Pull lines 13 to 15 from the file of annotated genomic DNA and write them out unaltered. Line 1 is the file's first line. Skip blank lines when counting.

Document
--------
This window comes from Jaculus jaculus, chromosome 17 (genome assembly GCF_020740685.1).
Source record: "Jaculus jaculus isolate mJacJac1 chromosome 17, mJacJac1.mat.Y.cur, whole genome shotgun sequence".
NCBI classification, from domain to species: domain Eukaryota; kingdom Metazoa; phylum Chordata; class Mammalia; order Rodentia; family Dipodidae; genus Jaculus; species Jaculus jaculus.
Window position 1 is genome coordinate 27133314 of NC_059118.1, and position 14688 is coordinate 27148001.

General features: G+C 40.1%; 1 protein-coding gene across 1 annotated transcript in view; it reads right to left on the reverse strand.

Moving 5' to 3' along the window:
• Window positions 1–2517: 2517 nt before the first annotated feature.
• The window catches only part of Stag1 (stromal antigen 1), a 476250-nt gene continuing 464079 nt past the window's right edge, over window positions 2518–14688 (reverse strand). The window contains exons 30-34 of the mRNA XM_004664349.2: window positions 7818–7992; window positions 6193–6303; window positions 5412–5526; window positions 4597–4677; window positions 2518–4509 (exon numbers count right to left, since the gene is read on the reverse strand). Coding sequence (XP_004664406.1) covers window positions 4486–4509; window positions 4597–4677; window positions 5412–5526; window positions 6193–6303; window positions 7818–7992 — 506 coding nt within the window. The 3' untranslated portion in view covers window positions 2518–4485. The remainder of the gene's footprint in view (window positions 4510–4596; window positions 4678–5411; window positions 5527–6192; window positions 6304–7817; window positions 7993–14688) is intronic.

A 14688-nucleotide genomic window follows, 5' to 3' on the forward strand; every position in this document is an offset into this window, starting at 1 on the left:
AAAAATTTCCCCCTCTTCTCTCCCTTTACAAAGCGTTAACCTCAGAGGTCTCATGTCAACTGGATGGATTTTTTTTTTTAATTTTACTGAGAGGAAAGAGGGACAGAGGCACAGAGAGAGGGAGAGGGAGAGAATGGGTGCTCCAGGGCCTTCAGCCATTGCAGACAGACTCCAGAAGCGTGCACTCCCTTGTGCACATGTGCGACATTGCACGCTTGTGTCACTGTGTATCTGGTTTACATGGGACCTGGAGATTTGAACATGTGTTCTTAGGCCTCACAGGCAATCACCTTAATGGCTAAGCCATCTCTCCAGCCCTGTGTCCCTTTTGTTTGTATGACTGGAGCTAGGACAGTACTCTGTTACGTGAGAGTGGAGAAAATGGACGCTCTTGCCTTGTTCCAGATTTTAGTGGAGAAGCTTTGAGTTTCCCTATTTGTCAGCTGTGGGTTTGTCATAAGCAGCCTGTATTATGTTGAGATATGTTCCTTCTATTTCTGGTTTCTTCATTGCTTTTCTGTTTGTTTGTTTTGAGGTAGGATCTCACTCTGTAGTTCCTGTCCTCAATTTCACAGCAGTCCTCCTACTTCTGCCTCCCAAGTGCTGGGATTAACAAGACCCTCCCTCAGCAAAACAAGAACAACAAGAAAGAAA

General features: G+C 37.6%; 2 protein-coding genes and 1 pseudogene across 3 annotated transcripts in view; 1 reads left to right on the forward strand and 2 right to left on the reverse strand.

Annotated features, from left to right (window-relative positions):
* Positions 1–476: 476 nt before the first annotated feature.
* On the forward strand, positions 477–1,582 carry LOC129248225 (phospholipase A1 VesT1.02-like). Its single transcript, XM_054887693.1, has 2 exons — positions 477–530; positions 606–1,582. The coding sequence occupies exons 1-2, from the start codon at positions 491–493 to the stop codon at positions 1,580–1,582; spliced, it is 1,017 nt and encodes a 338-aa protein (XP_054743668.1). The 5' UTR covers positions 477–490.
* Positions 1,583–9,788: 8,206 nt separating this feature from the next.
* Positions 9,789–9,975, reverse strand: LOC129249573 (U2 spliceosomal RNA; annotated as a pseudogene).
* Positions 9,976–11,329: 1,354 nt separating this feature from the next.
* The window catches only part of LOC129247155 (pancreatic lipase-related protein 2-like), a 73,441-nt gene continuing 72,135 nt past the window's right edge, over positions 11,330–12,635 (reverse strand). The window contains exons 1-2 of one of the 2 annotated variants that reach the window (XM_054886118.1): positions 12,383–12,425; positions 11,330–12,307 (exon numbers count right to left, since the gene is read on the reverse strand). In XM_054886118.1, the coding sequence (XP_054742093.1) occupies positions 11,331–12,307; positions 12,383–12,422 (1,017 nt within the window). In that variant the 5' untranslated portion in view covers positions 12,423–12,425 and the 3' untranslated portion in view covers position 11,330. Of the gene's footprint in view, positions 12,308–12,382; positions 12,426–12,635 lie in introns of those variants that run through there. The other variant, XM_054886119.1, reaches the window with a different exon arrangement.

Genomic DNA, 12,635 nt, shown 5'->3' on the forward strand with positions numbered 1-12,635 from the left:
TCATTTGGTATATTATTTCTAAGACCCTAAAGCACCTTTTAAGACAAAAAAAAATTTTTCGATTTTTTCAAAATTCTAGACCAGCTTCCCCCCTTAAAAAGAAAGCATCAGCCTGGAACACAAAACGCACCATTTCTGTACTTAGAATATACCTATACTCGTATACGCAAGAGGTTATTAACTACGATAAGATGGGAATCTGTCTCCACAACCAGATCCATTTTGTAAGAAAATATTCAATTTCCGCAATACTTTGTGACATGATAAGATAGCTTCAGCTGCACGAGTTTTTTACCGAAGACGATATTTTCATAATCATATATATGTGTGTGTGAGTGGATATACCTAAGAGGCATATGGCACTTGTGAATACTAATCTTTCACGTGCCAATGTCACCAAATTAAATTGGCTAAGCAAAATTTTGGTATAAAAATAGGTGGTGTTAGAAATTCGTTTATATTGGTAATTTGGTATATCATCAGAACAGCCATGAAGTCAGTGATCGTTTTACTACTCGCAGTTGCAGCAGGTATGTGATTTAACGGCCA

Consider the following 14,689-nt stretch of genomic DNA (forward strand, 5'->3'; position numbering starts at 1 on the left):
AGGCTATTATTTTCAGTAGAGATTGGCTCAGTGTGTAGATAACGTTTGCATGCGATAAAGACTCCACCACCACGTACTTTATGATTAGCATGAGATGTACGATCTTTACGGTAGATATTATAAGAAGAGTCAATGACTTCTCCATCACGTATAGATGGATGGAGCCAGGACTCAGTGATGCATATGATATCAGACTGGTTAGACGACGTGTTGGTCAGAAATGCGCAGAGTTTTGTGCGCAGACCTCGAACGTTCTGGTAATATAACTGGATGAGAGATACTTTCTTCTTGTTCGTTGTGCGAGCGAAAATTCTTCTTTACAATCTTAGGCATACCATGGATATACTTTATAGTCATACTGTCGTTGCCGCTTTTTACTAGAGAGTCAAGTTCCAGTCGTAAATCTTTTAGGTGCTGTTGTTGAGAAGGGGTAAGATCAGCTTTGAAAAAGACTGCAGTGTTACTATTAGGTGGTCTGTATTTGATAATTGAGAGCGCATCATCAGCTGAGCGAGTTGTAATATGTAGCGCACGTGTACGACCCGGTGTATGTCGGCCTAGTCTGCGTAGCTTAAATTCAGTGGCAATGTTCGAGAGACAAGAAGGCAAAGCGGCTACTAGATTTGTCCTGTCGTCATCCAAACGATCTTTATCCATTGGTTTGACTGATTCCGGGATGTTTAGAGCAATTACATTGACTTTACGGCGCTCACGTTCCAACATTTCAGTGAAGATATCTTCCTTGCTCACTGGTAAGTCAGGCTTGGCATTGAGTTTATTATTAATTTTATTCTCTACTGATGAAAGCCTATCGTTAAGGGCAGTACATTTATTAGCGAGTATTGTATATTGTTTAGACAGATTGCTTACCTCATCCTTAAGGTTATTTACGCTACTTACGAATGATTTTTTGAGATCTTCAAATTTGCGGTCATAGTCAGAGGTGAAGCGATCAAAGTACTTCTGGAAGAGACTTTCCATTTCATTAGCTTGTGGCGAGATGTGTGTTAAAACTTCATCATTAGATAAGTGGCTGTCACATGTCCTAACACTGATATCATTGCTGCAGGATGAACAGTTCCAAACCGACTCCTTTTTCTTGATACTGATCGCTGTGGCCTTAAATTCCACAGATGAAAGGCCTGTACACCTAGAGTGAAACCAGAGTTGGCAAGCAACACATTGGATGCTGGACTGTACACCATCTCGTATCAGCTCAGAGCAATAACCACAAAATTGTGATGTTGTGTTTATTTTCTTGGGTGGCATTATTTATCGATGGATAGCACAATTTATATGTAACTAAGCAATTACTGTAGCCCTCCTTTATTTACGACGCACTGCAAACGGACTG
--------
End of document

* Positions 1–476: 476 nt before the first annotated feature.
* On the forward strand, positions 477–1,582 carry LOC129248225 (phospholipase A1 VesT1.02-like). Its single transcript, XM_054887693.1, has 2 exons — positions 477–530; positions 606–1,582. The coding sequence occupies exons 1-2, from the start codon at positions 491–493 to the stop codon at positions 1,580–1,582; spliced, it is 1,017 nt and encodes a 338-aa protein (XP_054743668.1). The 5' UTR covers positions 477–490.
* Positions 1,583–9,788: 8,206 nt separating this feature from the next.